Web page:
Success Stories

Top tip - using the Genes Reunited community

Welcome to the Genes Reunited community boards!

  • The Genes Reunited community is made up of millions of people with similar interests. Discover your family history and make life long friends along the way.
  • You will find a close knit but welcoming group of keen genealogists all prepared to offer advice and help to new members.
  • And it's not all serious business. The boards are often a place to relax and be entertained by all kinds of subjects.
  • The Genes community will go out of their way to help you, so don’t be shy about asking for help.

Quick Search

Single word search

Electoral Rolls

Looking for living relatives?

Search our UK Electoral Rolls (2002-2013) and find your living relatives today.

Search Electoral Rolls

New electoral roll records

Icons

  • New posts
  • No new posts
  • Thread closed
  • Stickied, new posts
  • Stickied, no new posts

Featured Story of the Month: January 2014

ProfilePosted byOptionsPost Date

Genes

Genes Advisor Report 13 Jan 2014 16:20

When I got my father’s birth certificate I thought that the name down as his father’s, Horatio Guy Campbell, was a joke. Far from it. There have only ever been four of them and it turns out that they were my great grandfather; my grandfather; my uncle and my cousin. I never met any of them, but when I put the first two on my Genes Reunited tree I was contacted by another member, who put me onto the fact that my 3 times great grandfather was a famous soldier – the Governor of Gibraltar. Actually Lieutenant Governor, as the Governor is a courtesy title for a younger brother of the King.

If that was not exciting enough another member contacted me and advised me to look into this man’s wife's background. This I did and was I astonished to find that she was the granddaughter of a very famous Irishman, Sir William Johnson, who went to colonial America and was made Baronet of New York for his work getting most of the Mohawks onside with the British.

I read a few of the many biographies that there are of this man, and then made an even more astonishing discovery! Sir William Johnson had so many women that the number of children he had goes into the hundreds, but I discovered that the mother of the second Baronet of New York is also my 5 times great grandmother. She was Catherine Weissenberg, a Palatine refugee, who was an indentured slave bought for two pounds by the young William Johnson to be his housekeeper cum bed warmer.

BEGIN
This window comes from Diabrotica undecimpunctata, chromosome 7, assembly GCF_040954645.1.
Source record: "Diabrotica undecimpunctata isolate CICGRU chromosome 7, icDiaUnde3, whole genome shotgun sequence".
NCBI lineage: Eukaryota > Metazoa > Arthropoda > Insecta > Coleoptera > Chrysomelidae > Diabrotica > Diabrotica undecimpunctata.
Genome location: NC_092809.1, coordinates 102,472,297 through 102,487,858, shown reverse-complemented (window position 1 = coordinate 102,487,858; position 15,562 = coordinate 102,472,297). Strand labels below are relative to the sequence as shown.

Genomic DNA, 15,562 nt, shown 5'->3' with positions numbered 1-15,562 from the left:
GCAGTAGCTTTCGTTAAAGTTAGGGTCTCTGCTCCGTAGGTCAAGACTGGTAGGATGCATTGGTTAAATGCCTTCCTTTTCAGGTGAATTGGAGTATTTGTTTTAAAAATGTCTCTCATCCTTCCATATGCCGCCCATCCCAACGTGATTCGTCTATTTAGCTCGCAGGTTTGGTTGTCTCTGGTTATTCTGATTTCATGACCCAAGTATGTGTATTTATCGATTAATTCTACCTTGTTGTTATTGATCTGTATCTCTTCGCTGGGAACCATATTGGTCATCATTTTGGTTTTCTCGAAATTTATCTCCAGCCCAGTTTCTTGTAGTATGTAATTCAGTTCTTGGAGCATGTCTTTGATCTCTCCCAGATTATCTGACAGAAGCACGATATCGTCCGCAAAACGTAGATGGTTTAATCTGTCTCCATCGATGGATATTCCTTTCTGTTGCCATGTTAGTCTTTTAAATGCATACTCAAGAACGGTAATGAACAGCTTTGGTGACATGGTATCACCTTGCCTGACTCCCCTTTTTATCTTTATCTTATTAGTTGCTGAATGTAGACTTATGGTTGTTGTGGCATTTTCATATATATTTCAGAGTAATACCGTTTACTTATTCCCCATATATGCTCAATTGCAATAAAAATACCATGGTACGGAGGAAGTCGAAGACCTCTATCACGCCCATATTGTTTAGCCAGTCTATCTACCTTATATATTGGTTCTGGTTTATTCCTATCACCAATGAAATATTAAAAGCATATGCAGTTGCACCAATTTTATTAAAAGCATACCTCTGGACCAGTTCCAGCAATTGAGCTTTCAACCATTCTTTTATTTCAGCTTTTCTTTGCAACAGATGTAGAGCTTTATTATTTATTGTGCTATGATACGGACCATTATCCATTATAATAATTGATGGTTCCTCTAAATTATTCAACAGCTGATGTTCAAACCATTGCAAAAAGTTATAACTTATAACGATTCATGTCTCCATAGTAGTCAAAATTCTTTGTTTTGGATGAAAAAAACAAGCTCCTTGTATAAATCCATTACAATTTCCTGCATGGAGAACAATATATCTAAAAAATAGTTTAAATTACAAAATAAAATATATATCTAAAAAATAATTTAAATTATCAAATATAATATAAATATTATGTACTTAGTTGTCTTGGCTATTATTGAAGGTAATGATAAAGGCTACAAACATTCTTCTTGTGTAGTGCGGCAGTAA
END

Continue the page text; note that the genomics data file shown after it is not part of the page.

One of the problems arising from this discovery is the fact that there is, to this day, a Baronet of New York, but that there should not be! Catherine Weissenberg was a slave who was cast aside and although she was taken back in later she died and has no known grave, even though she was supposed to be married to the richest man in the State of New York, and possibly in the British Colony of America. So if there was no marriage certificate, how is it that there was ever a second Baronet of New York?

I spent 8 months in serious correspondence with the relevant authorities at the Palace of Westminster and the Ministry of Justice when finally they admitted that the only “evidence” of a “marriage” between Sir William Johnson and Catherine Weissenberg is a statement to this effect, written by a great grandson over 100 years later. At best this is hearsay. So the current Baronet of New York is not meant to be!

I thought signing up with Genes Reunited would give me a soothing, gentle pass-time in my old age but now I am studying the laws and customs of the Iroquois nation (particularly Mohawks), geo-political refugees in middle Europe during the 17th century mini ice age and the laws appertaining to inheriting titles!

I would in fact like to try and use all my new knowledge to write a book about Catherine Weissenberg, as so little is known or learned about the Palatine refugees and what happened to them, how atrociously so many of them were treated and literally worked to death in America, and that's just the ones who got there as so many of the rotten hulks used to transport them sank or got beached.

Heather